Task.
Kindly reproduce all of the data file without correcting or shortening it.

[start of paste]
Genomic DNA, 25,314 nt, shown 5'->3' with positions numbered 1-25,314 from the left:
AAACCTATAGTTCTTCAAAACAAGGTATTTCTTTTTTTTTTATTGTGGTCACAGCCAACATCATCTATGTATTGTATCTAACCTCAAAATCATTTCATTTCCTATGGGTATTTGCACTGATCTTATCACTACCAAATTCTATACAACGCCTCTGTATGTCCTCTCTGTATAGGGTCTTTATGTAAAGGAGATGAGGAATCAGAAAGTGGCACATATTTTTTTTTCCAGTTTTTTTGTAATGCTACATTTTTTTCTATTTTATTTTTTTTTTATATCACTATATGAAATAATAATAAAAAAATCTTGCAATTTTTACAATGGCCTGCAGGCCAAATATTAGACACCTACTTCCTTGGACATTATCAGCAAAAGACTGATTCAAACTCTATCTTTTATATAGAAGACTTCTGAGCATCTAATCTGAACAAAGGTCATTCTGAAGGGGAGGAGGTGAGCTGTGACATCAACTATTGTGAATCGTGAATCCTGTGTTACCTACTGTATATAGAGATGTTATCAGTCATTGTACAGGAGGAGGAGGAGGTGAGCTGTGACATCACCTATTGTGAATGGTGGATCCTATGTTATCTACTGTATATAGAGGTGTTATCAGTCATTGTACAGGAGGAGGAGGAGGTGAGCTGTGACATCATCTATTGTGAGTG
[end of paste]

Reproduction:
Genomic DNA, 25,314 nt, shown 5'->3' with positions numbered 1-25,314 from the left:
AAACCTATAGTTCTTCAAAACAAGGTATTTCTTTTTTTTTTATTGTGGTCACAGCCAACATCATCTATGTATTGTATCTAACCTCAAAATCATTTCATTTCCTATGGGTATTTGCACTGATCTTATCACTACCAAATTCTATACAACGCCTCTGTATGTCCTCTCTGTATAGGGTCTTTATGTAAAGGAGATGAGGAATCAGAAAGTGGCACATATTTTTTTTTCCAGTTTTTTTGTAATGCTACATTTTTTTCTATTTTATTTTTTTTTTATATCACTATATGAAATAATAATAAAAAAATCTTGCAATTTTTACAATGGCCTGCAGGCCAAATATTAGACACCTACTTCCTTGGACATTATCAGCAAAAGACTGATTCAAACTCTATCTTTTATATAGAAGACTTCTGAGCATCTAATCTGAACAAAGGTCATTCTGAAGGGGAGGAGGTGAGCTGTGACATCAACTATTGTGAATCGTGAATCCTGTGTTACCTACTGTATATAGAGATGTTATCAGTCATTGTACAGGAGGAGGAGGAGGTGAGCTGTGACATCACCTATTGTGAATGGTGGATCCTATGTTATCTACTGTATATAGAGGTGTTATCAGTCATTGTACAGGAGGAGGAGGAGGTGAGCTGTGACATCATCTATTGTGAGTG